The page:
Rise of China's 'Silicon Valley' for seeds highlights robust efforts to ensure food security
Nanfan shows China’s robust efforts to ensure food security
Published: Apr 06, 2023 08:13 PM
The Yazhou National Modern Agricultural (Seed Industry) Industrial Park in Sanya, South China's Hainan Province on April 2,2023 Photo:Wang Cong/GT

The Yazhou National Modern Agricultural (Seed Industry) Industrial Park in Sanya, South China's Hainan Province on April 2,2023 Photo:Wang Cong/GT

Sanya, a city in South China's Hainan Province, is known as a holiday paradise for both Chinese and foreign travelers. However, when Yuan Zhipeng arrived in the city in 2020, he didn't come for the beautiful beaches and resorts the city has to offer. He had a different mission in mind.  

"I had a chance to come here and pursue a doctoral degree, so I did," Yuan, a PhD candidate at the seed science and technology research center of China Agricultural University, told the Global Times. "If all things go smoothly, I will graduate next year," he said with a cautious smile.

Yuan is among many Chinese scientists, students, and entrepreneurs who have come to Sanya to study and breed crop seeds with greater yields and better quality. Sanya has been known as a major base for Nanfan, a seed breeding process in South China's warmer climate, for decades. Currently, nearly 800 seed research institutions and enterprises and more than 8,000 researchers from 29 provinces, municipalities and regions are conducting Nanfan work in Hainan, according to official data. In the past 60 years or so, about 620,000 people in total have come to Hainan for Nanfan work, which has become essential for many major breakthroughs in China's seed industry, including the success of the hybrid rice. It contributes to more than 70 percent of the country's new agricultural seeds.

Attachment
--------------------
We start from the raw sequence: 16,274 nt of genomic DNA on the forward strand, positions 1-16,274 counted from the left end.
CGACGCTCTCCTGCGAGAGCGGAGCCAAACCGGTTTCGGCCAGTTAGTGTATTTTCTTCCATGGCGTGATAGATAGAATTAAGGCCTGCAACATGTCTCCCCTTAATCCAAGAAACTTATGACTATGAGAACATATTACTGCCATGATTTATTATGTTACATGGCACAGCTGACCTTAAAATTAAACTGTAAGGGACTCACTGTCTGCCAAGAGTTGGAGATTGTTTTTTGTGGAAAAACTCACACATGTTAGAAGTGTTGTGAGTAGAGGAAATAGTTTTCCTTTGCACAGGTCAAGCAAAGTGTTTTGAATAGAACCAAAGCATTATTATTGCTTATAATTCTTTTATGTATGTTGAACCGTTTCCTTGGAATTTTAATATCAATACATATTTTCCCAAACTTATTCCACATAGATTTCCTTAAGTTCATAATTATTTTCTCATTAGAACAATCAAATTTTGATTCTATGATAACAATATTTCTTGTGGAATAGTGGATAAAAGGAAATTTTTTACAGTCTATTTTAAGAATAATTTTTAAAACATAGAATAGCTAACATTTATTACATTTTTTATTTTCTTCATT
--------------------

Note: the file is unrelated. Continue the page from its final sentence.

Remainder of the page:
In recent years, amid growing global uncertainties and food security risks, Sanya has gained renewed significance as a major base for the seed industry, as the country mounted a full-fledged effort to step up research and development (R&D) in crop seeds to ensure food security. China is moving swiftly to build Sanya into a "Silicon Valley" for seeds, often dubbed the microchip of agricultural industry, to bolster the country's seed self-reliance and ensure food security. 

The Yazhou Bay Seed Laboratory in Sanya, South China's Hainan Province on April 2, 2023 Photo:Wang Cong/GT

The Yazhou Bay Seed Laboratory in Sanya, South China's Hainan Province on April 2, 2023 Photo:Wang Cong/GT

Rapid progress

"In addition to the rapid completion of infrastructure and scientific research platforms, my biggest feeling is that the scientific research atmosphere is getting stronger, and the scientific research services are becoming more and more professional," Yuan said. 

Such an atmosphere was palpable at the Yazhou Bay Seed Laboratory in Sanya. On a sunny Sunday afternoon, many young researchers were busy conducting experiments and other work inside a room packed with samples, boxes, and equipment. In the lobby, the works of the lab are shown to a busload of visitors. With visits by top Chinese officials, the lab has become a calling card for China's seed industry.